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48 people die in Kenya town attack

US Embassy staff in Kenya have been warned to exercise caution at venues with World Cup crowds (AP)
US Embassy staff in Kenya have been warned to exercise caution at venues with World Cup crowds (AP)

At least 48 people have died after dozens of extremists attacked a Kenyan coastal town, killing those who were unable to answer questions about Islam or did not know the Somali language, witnesses said.

The assault in Mpeketoni began on Sunday night as residents watched World Cup matches on TV and lasted until early today, with little resistance put up by Kenya's security forces.

Authorities blamed al-Shabab, Somalia's al-Qaeda-linked terror group, who have vowed to carry out terror attacks to avenge the Kenyan military presence in Somali. Along with its Somali fighters, the group also has many Kenyan adherents.

Like the gunmen who attacked Nairobi's Westgate Mall last year, the Mpeketoni attackers gave life-or-death religious tests, a witness said, killing those who were not Muslim.

"They came to our house at around 8pm and asked us in Swahili whether we were Muslims. My husband told them we were Christians and they shot him in the head and chest," said Anne Gathigi.

Another resident, John Waweru, said his two brothers were killed because the attackers did not like that they did not speak Somali.

Mr Waweru said: "My brothers who stay next door to me were killed as I watched. I was peeping from my window and I clearly heard them speak to my brothers in Somali and it seems since my brothers did not meet their expectations, they sprayed them with bullets and moved on."

At the Breeze View Hotel, the gunmen pulled the men aside and ordered the women to watch as they killed them, saying it was what Kenyan troops are doing to Somali men inside Somalia, a police official said.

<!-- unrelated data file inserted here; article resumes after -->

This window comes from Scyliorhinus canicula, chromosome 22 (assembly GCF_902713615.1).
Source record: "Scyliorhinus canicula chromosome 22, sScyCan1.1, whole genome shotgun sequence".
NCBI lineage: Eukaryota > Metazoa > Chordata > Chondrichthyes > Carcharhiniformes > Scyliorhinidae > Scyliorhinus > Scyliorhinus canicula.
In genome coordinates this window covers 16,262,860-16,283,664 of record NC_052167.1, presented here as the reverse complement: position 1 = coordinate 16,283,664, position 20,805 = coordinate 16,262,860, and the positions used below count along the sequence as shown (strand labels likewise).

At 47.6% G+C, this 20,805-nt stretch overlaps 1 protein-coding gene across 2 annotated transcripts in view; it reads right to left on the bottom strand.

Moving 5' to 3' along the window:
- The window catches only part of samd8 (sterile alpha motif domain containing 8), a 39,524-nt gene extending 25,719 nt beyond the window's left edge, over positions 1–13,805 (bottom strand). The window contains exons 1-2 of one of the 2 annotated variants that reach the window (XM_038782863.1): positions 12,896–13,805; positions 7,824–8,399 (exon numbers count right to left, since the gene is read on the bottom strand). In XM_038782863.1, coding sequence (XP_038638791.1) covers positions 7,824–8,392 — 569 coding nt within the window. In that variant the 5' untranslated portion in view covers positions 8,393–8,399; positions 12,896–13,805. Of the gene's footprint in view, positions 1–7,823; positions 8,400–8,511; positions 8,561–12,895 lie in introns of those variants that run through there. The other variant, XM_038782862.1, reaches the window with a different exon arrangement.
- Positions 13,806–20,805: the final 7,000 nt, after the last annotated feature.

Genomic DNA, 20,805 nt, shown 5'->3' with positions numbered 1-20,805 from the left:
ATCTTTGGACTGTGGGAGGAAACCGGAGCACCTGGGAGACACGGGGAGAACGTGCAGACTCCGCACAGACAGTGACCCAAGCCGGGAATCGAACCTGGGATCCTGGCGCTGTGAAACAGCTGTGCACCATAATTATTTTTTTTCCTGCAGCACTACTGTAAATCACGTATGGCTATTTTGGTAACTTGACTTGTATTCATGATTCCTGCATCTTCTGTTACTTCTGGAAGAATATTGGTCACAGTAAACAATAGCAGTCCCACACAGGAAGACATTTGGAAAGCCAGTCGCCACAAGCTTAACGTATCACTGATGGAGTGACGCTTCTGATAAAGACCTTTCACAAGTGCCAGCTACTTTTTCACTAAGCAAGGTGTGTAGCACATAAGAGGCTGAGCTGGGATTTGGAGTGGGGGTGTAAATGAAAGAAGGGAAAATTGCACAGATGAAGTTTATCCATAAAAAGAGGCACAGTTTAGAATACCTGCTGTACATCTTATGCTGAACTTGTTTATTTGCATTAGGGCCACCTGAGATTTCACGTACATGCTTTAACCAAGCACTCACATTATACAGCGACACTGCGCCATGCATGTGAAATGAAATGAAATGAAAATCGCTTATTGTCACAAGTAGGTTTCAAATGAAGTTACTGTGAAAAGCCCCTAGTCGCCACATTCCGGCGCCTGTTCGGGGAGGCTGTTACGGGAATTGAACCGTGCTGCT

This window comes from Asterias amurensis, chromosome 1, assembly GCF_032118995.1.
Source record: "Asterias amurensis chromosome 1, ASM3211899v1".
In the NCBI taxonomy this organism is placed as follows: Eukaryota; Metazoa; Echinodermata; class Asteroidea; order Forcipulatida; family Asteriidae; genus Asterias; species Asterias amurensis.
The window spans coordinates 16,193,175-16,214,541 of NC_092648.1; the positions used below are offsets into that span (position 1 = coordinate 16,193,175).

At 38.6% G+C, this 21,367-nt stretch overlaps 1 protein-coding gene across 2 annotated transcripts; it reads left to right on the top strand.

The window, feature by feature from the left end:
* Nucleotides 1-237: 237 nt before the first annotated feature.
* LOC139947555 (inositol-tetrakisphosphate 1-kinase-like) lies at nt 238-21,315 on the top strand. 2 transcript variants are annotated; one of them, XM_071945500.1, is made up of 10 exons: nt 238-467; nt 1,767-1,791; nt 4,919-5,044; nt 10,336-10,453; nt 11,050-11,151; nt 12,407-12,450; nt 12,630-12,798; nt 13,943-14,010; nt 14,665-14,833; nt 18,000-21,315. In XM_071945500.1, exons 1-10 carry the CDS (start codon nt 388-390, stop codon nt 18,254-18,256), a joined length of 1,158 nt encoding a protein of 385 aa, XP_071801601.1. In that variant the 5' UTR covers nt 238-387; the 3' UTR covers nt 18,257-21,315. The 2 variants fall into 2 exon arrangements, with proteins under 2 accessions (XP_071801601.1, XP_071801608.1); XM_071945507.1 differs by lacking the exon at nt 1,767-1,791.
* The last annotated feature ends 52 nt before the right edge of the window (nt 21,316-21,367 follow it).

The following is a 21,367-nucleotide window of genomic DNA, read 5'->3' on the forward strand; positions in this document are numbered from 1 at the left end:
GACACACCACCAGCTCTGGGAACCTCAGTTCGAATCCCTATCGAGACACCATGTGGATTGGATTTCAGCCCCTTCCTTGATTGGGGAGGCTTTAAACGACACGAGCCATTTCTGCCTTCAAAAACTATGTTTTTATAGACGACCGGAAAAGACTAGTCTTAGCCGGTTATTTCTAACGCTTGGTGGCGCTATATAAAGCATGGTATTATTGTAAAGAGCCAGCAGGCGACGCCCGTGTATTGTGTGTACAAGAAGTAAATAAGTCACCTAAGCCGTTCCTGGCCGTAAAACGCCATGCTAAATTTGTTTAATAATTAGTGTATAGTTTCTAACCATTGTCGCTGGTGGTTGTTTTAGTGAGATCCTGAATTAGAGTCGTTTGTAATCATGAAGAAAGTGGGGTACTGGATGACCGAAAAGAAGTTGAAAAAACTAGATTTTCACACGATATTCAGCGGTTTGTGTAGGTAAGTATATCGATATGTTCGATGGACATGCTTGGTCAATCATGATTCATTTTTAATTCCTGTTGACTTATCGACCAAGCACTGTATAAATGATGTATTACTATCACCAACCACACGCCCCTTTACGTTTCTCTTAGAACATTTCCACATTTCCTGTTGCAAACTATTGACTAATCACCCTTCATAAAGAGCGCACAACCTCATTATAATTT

Kenya's top police commander, David Kimaiyo, said the death toll was 48. A police spokeswoman said authorities believe that several dozen attackers took part.

Mpeketoni is about 20 miles south-west of the tourist centre of Lamu. Any tourism in Mpeketoni is mostly local, with few foreigners visiting the area.

The town is 60 miles from the Somali border and 360 miles from Kenyan capital Nairobi.

Kenya has experienced a wave of gunfire and explosive attacks in recent months.

The US, UK, France, Australia, and Canada have all recently upgraded their terror threat warnings for the country.

US Marines behind sandbag bunkers are now stationed on the roof of the US embassy in Nairobi.

The interior ministry said that at about 8pm on Sunday two minivans entered the town.

Militants disembarked and began shooting. Kenya's National Disaster Operations Centre said military surveillance planes were launched shortly afterwards.

Lamu is a Unesco world heritage site and is the country's oldest continually inhabited town.

The region saw a spate of kidnappings of foreign tourists in 2011 that Kenya said was part of its motivation for attacking al-Shabab in Somalia. Since those attacks and subsequent terror warnings, tourism has dropped off sharply around Lamu.

At least 67 people were killed in September when four al-Shabab gunmen attacked an upscale mall in the Kenyan capital, Nairobi. Kenya sent its troops to Somalia in October 2011.


From Belfast Telegraph